I realized how emotionally unstable I was when an evening dance performance at Griffin’s elementary school made me cry. Eighteen musicians from the Belfast Flying Shoes –fiddlers, guitarists, a skinny, longhaired dude on a mandolin, and a perky little lady on piano – played folk music in the Edna Drinkwater auditorium (which doubles as gym and cafeteria), under a large American flag hung from the rafters. A fifty-ish woman, her bald head partly
covered by a red felt hat, played the accordion so intensely, I think she was calling on the power of music to help fight whatever cancer is invading her body. But I wasn’t crying because of her.
I was crying because everyone looked so damned happy. Chrissy, who called the evening’s do-si-dos and swing-your-partners, was so cheerful and patient helping the kids fumble through the Contra Dancing steps (kind of like square dancing) that I ached to sit her down in her baggy purple dress and sensible shoes to interview her about the secrets to a successful life. If Chrissy had told me she got her high from the natural upper of traditional Contra Dance songs like “Shove That Pigs Foot A Little Further In The Fire,” and “Nail That Catfish To The Tree” I would have bought it. Unfortunately, I was in more of a “Whiskey Before Breakfast” mood these days.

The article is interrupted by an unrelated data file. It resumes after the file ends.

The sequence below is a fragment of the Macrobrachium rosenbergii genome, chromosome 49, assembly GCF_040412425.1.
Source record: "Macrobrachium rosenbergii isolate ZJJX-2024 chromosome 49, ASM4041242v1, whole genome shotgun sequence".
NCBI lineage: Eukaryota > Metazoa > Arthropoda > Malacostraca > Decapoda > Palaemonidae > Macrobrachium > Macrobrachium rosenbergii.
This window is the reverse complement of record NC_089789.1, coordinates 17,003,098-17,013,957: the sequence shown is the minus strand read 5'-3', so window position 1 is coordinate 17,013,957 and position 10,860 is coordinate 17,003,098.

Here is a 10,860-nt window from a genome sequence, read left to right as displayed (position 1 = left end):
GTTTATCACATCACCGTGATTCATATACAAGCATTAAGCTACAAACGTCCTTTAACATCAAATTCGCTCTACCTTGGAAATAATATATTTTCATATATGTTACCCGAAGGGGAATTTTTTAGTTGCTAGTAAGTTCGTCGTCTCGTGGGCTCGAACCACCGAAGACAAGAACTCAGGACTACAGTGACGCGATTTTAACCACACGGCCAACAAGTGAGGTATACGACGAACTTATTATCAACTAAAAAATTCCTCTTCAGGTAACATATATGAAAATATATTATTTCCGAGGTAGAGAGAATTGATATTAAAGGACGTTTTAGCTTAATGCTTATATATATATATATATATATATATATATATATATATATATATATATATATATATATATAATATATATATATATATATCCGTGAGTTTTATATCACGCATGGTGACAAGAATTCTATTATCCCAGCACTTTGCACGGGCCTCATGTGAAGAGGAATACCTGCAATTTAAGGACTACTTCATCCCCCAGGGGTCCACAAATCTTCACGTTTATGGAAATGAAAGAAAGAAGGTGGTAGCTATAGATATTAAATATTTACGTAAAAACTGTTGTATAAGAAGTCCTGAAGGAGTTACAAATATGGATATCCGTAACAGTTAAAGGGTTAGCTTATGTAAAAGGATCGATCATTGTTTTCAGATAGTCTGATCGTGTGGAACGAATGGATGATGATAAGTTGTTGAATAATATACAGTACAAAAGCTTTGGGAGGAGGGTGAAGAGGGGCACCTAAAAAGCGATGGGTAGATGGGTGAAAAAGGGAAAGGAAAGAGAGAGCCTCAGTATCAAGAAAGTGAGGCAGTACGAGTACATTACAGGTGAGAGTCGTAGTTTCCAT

All those smiling people, looking like they wouldn’t trade the Edna Drinkwater School concert in tiny Belfast, Maine for Carnegie Hall, constricted my throat and made my eyes sting in fierce, quiet envy. Sure, maybe some would go home and beat their wives, kick their dogs and snort a little crack, but somehow I didn’t think so. These people exuded such down-to-earth, granola-eating, Bog-wearing peace and fulfillment that I found myself praying, “Please, let me get there!” I wished for this even though I was fairly sure an accordion and a do-si-do wouldn’t help me much.
I did gain a little insight from another mom that night. Jody is a waitress at Darby’s, a restaurant in nearby Belfast. She had her first kid at twenty-two, went to New Jersey to work in a big hospital laboratory, then moved back to Maine, longing for the slower pace of a small town and a job she enjoyed. As we watched our kids stomp, hop and spin across the floor, looking more like poorly trained monkeys than Contra Dancers, I mentioned I had been feeling fairly overwhelmed and inadequate lately.